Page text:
Daniel Maclise (1806-1870), 'The Marriage of Strongbow and Aoife', c.1854. © National Gallery of Ireland.
Daniel Maclise (1806-1870), 'The Marriage of Strongbow and Aoife', c.1854. © National Gallery of Ireland. Credit

The Marriage of Strongbow and Aoife by Daniel Maclise

Year
c.1854
Size
315 x 513 cm
Medium
Oil on canvas
Provenance
Presented, Sir Richard Wallace, 1879
Number
NGI.205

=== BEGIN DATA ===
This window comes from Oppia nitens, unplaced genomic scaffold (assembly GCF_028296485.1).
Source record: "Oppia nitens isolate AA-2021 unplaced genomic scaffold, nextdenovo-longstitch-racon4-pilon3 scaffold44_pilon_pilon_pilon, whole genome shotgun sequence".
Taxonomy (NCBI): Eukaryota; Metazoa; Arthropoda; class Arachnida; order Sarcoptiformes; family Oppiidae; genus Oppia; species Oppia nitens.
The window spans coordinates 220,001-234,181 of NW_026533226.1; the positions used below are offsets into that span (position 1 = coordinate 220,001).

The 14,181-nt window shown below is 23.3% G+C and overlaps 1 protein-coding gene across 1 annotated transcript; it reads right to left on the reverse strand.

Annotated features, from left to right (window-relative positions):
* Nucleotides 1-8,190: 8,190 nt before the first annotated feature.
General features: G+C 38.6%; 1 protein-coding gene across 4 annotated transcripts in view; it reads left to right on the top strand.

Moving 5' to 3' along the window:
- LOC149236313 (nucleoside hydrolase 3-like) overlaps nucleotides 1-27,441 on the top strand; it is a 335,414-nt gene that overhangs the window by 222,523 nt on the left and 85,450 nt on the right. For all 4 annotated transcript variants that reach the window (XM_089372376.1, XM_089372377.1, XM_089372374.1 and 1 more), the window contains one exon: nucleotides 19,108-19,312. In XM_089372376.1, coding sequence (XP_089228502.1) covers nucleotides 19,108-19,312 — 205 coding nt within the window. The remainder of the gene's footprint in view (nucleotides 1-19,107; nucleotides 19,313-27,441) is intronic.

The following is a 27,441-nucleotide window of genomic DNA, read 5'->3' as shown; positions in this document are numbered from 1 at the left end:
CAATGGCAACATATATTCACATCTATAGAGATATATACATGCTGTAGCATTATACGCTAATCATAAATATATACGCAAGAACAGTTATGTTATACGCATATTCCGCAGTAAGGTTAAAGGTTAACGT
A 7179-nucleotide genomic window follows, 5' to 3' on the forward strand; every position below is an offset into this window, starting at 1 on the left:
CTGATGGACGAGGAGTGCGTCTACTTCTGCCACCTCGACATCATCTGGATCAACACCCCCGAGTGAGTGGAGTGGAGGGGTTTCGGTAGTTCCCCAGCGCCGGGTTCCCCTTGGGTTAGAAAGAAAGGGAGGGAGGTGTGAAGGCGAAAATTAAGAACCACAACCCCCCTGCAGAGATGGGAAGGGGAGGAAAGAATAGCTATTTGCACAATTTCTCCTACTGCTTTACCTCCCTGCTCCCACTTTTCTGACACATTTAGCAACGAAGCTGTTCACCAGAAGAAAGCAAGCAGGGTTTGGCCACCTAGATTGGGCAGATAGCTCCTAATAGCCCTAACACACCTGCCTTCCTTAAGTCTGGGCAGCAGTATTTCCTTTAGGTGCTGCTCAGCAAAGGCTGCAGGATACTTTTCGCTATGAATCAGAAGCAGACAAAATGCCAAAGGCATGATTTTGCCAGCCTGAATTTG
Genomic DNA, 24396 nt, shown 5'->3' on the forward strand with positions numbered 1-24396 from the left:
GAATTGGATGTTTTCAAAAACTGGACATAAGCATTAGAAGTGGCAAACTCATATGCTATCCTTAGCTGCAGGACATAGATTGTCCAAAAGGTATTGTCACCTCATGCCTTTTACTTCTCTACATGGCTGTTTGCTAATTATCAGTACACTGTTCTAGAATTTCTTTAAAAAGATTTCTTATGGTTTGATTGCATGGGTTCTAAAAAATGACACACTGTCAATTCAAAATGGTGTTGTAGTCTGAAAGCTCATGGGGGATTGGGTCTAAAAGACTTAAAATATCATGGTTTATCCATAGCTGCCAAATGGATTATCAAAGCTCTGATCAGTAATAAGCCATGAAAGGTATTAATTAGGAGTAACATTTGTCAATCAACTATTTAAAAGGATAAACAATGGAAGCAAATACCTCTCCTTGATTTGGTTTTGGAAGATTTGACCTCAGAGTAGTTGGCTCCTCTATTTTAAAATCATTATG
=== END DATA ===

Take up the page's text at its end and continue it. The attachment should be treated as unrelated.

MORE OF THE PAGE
The subject of this monumental and meticulously detailed picture is the marriage at Waterford in 1170 of the Norman military adventurer Richard de Clare, known as Strongbow, and the daughter of Dermot McMurrough, King of Leinster. The union has often been identified as representing the formal establishment of a Norman foothold in Ireland. Conceived for the decoration of the Palace of Westminster, the painting is an ambiguous representation of the victorious Normans and the vanquished Irish. Strongbow places his foot upon a fallen Celtic cross, King Dermot looks on in alarm, and an elderly musician slumps on his harp.